These patterns became more evident when the axes were analyzed separately, controlling for biotope. Thus, for Axis 1, ANOVA showed significance (F = 8.46; P < 0.001) and Tukey's test showed that the rapid waters (sampled with cast nets) contained a more differentiated ichthyofauna (Tukey; P < 0.05; Fig. 3b). For Axis 2, ANOVA also showed significance (F = 5.62; P = 0.001), with the ichthyofaunas of the lentic waters (sampled with gillnets) and rapid waters (sampled with cast nets) being similar, and both of them differing again from the fauna in the littoral area (unstructured and structured, sampled with seining nets and electrofishing, respectively) (Tukey's test; P < 0.05; Fig. 3c). The assumptions of normality (Shapiro–Wilk; P > 0.05) and homoscedasticity (Levene; P > 0.05) were met.

Therefore, on Axis 1, the ichthyofauna that inhabited rapid waters was differentiated from the others by the large number of migratory species, especially L. elongatus and P. lineatus. On Axis 2, the littoral biotopes showed greater similarity, as a result of the occurrence of small–sized species such as B. exodon and S. pappaterra.

The differences in the number of individuals caught were more apparent, but because of the different selectivity of the various fishing gears, the data are not comparable. The catches were limited to small–sized species in the structured littoral areas, with a total of 16,689 individuals, the most important being B. exodon and A. affinis,with 8,115 and 6,264 individuals, respectively. The great majority (90.8%) belonged to the reproductive category SNPC (Fig. 4a). Long–distance migratory species were not caught in these biotopes.

A total of 2,870 individuals were caught in lentic areas. Hypostomus spp. (497 individuals), followed by I. labrosus (239 individuals) predominated in this biotope. The reproductive strategies for the majority of individuals caught were SNPC (48.1%), followed by SPC with 41.1% (Fig. 4b). Long–distance migratory species (LDMI) contributed only 5.5% of the total.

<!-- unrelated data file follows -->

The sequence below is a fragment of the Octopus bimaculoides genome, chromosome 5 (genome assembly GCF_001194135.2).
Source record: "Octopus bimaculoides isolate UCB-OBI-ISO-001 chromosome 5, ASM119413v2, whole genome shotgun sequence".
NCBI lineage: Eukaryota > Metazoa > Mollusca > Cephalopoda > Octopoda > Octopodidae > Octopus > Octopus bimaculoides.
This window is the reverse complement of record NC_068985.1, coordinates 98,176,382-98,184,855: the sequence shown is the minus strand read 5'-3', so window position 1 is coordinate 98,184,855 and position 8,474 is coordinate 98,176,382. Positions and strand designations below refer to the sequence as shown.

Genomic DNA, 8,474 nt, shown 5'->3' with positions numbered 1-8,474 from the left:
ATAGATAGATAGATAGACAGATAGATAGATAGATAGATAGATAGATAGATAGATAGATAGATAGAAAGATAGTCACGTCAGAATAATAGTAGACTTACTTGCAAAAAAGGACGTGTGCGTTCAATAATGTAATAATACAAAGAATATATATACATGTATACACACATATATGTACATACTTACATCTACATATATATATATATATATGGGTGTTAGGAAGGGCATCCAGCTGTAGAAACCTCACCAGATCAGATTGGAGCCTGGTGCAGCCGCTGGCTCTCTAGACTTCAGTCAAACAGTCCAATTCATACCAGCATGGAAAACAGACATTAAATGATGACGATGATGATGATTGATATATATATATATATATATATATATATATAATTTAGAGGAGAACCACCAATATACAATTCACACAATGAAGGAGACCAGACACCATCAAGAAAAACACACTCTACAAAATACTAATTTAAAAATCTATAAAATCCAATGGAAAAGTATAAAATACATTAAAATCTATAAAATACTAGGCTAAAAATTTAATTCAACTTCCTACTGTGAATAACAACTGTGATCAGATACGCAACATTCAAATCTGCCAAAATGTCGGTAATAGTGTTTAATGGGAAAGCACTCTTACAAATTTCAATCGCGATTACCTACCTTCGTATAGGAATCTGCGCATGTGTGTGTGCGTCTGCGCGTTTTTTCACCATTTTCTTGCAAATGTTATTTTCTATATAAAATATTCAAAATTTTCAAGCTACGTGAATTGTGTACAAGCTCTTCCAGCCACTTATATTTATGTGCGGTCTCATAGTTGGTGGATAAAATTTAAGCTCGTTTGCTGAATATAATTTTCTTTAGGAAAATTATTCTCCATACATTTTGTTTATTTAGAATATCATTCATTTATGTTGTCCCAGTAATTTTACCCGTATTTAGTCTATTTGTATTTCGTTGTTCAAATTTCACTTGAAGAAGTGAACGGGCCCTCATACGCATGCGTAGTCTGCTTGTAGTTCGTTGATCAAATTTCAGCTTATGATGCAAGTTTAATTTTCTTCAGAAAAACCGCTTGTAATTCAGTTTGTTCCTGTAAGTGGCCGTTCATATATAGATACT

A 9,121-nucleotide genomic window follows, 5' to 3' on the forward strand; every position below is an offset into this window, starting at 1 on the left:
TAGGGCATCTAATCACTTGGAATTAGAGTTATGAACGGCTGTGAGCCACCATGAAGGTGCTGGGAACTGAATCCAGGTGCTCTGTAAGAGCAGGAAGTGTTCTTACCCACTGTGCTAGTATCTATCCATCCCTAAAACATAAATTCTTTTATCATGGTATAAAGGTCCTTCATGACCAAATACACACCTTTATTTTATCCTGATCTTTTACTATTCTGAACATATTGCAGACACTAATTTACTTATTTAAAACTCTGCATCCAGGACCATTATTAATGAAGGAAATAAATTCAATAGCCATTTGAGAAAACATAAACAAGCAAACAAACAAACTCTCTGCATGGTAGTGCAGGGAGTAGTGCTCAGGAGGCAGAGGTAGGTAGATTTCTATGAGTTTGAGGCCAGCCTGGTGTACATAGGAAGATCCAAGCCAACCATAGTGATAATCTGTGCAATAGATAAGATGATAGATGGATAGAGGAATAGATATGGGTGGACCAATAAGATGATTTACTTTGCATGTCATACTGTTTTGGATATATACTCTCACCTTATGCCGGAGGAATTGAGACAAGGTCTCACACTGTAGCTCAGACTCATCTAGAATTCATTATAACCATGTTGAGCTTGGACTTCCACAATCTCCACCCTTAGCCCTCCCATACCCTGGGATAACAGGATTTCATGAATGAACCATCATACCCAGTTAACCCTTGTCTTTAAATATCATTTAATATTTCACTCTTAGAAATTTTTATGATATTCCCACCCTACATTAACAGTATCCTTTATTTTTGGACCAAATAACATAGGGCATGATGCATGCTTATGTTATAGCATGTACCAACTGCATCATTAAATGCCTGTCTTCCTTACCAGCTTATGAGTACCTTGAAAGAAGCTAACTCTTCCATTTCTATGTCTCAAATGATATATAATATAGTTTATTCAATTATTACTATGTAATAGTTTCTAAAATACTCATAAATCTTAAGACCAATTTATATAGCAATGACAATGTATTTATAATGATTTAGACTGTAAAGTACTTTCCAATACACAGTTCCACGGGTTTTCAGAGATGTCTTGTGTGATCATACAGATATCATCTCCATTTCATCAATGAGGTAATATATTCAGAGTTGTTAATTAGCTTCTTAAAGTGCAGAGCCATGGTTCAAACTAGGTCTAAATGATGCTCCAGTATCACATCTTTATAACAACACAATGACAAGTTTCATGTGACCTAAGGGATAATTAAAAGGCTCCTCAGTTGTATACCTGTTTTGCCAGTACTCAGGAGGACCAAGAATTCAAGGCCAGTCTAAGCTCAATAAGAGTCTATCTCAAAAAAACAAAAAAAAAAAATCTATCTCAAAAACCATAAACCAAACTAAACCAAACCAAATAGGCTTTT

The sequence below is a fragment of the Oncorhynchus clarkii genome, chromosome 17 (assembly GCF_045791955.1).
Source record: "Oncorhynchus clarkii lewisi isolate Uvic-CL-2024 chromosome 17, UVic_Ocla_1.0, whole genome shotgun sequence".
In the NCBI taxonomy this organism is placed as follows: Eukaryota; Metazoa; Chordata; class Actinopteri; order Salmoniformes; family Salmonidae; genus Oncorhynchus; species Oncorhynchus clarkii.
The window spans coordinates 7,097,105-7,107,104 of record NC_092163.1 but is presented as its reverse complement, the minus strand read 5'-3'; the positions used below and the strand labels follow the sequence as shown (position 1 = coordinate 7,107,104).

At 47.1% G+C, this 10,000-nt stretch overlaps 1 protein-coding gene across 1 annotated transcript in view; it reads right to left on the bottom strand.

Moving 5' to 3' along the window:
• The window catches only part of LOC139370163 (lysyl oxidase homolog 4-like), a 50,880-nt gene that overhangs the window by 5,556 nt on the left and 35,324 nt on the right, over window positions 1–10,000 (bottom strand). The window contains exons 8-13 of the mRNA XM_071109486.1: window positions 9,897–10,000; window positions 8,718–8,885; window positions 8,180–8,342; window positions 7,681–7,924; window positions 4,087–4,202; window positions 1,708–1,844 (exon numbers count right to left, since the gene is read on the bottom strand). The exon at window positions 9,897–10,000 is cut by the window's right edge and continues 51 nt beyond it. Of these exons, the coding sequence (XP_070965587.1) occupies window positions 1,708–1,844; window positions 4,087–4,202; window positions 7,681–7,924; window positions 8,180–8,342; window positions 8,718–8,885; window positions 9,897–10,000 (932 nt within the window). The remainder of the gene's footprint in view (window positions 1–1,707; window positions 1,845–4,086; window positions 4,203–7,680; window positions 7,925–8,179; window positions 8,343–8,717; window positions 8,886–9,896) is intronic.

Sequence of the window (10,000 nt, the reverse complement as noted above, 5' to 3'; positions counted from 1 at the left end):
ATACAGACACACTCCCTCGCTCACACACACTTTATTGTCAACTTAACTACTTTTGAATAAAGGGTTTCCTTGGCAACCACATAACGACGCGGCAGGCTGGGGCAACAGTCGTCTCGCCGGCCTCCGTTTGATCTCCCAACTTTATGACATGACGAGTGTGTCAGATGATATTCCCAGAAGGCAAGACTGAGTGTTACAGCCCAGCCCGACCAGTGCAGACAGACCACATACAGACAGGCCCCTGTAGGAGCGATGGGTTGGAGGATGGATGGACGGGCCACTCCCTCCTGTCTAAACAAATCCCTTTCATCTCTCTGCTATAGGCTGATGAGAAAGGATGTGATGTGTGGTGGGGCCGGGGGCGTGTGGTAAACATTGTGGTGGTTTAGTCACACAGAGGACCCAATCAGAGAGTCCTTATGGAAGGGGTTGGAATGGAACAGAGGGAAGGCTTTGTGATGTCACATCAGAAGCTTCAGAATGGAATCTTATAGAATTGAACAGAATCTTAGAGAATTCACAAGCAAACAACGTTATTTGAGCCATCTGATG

The species most often caught was H. aff. malabaricus in deep lentic areas, sampled with the use of longlines, with 30 individuals. However, in regard to reproductive strategy, long–distance migratory were prominent (LDMI), comprising 53.8% of the total, followed by SPC with 33.3%. The total of individuals caught in this biotope was 108 (Fig. 4c).

We especially caught long–distance migratory species (LDMI) in rapid water areas (745 individuals), which represented 58.5% of the total, followed by SNPC species with 37.0%. The main long–distance migratory species caught were P. lineatus and L. elongatus, with 211 and 162 individuals, respectively (Fig. 4d).

The possibility that the Canal da Piracema might have a selective effect on the fish species was evaluated by their presence along this fish pass system. The total number of species caught in each segment was highly variable. More species were caught in Segments I, III, and Reservoir, with 89, 69 and 49 species, respectively. The segments with fewer species were, in decreasing order, II, IV, and V, with 47, 41, and 33 species, respectively. The higher number of species in Segment I indicates that many species did not succeed in reaching the upper parts of the Canal da Piracema.

This was easily perceived when we analyzed the number of species exclusive to each segment. The highest number was recorded for Segment I (24 species), followed by Segment II (6). Segments II, IV, and V had 2, 3 and 2 exclusive species, respectively. In Itaipu Reservoir near the entrance to the Canal da Piracema, no exclusive species were recorded.

To remove the effect of the gear used, species richness was evaluated for Segments I (beginning of the fish pass system) and III (middle) and Reservoir (end of the fish pass system), where the same gear types were used, and in a standardized way (Fig. 5). The same decrease in species upward the Canal da Piracema was observed, with a reduction from 51 (Segment I) to 42 (Reservoir) species, caught with gillnets; and from 13 (Segment I) to 4 (Reservoir), caught with longlines. The number of species caught with seining nets was similar in all three segments.

 

 

Considering that the fish pass system must preferentially provide the upward movement of migratory species, the distribution of migrators sampled with the different types of gear is presented from downstream to upstream direction in Table 2. Note that the highest number of migratory species (16) was recorded in Segment I, and decreased in the upper segments. Apparently, the species that ascend the Canal da Piracema with no great difficulty were L. elongatus, L. obtusidens, P. lineatus, and S. brasiliensis, all considered excellent swimmers. This suggests that this fish pass system may be having a selective effect on several migratory species. The records of some species in the higher segments may be a result of downward movement.